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Unlawful Discrimination by Homeowner Associations

Unlawful Discrimination by Homeowner Associations

One of the jobs of a homeowner association’s management is to enforce rules by requesting homeowners to do or not do various things, and imposing fines on members who break the rules. This can set up an antagonistic relationship between homeowners who are frequently testing the limits of the HOA’s rules. But sometimes management can enforce the rules in ways that appear to discriminate on a racial or other basis. When that happens, the homeowner may have the option of pursuing a lawsuit to put a stop to the discriminatory behavior.

Housing discrimination is unlawful

Federal and state laws prohibit homeowner associations from discriminating against a range of protected classes of people. The federal Fair Housing Amendments Act (“FHAA”) prohibits discrimination on the basis of race, color, religion, sex, handicap, marital status, and national origin. The FHAA also prohibits most discrimination against families due to their having children (an exception applies to communities reserved for seniors). The FHAA is enforced by the U.S. Department of Housing and Urban Affairs (HUD).

Nevada’s housing discrimination laws protect the same classes as the FHAA, and also extend to gender identity or expression. The Nevada Equal Rights Commission processes complaints that allege housing discrimination under state laws.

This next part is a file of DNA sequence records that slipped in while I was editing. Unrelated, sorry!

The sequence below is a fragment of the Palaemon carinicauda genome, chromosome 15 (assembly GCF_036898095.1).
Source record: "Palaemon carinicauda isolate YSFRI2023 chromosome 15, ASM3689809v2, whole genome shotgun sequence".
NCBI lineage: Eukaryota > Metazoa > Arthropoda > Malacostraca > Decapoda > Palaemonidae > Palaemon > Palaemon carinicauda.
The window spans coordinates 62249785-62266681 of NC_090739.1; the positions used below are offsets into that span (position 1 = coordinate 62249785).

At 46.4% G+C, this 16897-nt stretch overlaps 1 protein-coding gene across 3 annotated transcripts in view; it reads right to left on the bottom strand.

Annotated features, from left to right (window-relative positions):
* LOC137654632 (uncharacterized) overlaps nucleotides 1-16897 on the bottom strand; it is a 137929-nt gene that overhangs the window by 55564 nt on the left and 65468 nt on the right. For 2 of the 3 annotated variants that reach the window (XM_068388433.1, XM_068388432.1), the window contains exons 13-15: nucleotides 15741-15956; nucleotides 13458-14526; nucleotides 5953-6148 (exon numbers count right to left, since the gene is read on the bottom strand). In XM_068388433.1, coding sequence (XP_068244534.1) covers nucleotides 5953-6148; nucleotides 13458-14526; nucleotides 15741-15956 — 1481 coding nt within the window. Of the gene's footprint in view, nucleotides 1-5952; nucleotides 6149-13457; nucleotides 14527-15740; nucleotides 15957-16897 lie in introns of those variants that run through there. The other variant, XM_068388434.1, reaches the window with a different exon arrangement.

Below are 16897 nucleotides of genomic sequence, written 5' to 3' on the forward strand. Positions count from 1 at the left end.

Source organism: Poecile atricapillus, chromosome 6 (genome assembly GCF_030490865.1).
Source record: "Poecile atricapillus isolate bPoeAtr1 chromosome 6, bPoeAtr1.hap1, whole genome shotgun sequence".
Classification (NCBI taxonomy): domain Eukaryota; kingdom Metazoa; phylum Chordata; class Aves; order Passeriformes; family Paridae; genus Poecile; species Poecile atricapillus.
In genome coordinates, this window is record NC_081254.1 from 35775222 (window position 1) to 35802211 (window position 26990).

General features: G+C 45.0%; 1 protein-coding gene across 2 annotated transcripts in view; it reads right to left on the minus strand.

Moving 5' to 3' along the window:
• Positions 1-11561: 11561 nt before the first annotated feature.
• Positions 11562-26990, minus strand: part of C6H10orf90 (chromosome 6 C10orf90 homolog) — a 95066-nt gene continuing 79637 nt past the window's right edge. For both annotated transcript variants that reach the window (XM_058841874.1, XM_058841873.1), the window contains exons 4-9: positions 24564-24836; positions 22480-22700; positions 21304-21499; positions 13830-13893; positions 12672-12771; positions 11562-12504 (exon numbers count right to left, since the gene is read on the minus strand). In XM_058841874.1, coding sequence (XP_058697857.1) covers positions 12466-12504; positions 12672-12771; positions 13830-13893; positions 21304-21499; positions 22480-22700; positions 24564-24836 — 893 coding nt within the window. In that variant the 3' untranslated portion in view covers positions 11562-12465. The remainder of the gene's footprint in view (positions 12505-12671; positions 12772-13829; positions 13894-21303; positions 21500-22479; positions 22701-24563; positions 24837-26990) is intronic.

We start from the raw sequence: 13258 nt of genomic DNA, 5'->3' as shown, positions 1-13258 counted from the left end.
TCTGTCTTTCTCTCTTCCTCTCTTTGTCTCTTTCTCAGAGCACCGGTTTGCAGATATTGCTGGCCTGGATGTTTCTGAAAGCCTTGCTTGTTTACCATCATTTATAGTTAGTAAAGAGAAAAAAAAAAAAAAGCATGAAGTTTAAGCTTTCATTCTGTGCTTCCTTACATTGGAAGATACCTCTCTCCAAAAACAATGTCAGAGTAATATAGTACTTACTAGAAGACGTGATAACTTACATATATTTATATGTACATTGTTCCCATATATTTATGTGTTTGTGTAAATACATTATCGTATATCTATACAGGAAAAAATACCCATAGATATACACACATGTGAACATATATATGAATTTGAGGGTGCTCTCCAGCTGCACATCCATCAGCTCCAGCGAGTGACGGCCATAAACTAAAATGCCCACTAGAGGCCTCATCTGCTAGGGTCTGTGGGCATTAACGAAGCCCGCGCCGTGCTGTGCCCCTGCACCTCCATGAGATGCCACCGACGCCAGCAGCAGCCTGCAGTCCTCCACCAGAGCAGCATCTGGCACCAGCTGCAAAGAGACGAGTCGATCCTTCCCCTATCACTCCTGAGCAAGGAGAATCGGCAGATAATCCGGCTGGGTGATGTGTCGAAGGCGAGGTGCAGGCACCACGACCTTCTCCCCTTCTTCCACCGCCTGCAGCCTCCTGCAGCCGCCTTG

How might an HOA unlawfully discriminate?

The specific role an HOA plays at various stages of a homeowner’s ownership varies from association to association. An HOA’s actions might discriminate in two basic ways: by deliberately treating people of a protected class differently, or by adopting policies that have a disparate impact upon a protected class. Here are some examples of how these forms of discrimination might arise:

  • An HOA only enforces yard maintenance rules against members of certain ethnic groups.
  • Management consistently denies home modification applications submitted by members who do not attend the local church.
  • The board approves changes to the association’s common areas that do not make reasonable accommodations for a resident’s handicap.

What at first may appear to be discriminatory behavior may not turn out to have an unlawful character once more facts are uncovered. An attorney can help someone who feels that they have been discriminated against to examine the facts and build a potential case.

GGRM is a Las Vegas law firm

The law firm of Greenman Goldberg Raby Martinez provides personalized, attentive service to clients in the Las Vegas area. If you have concerns about potentially discriminatory actions taken by your homeowner’s association call us today for a free, confidential attorney consultation at 702-388-4476 or ask us to reach out to you through our contact page.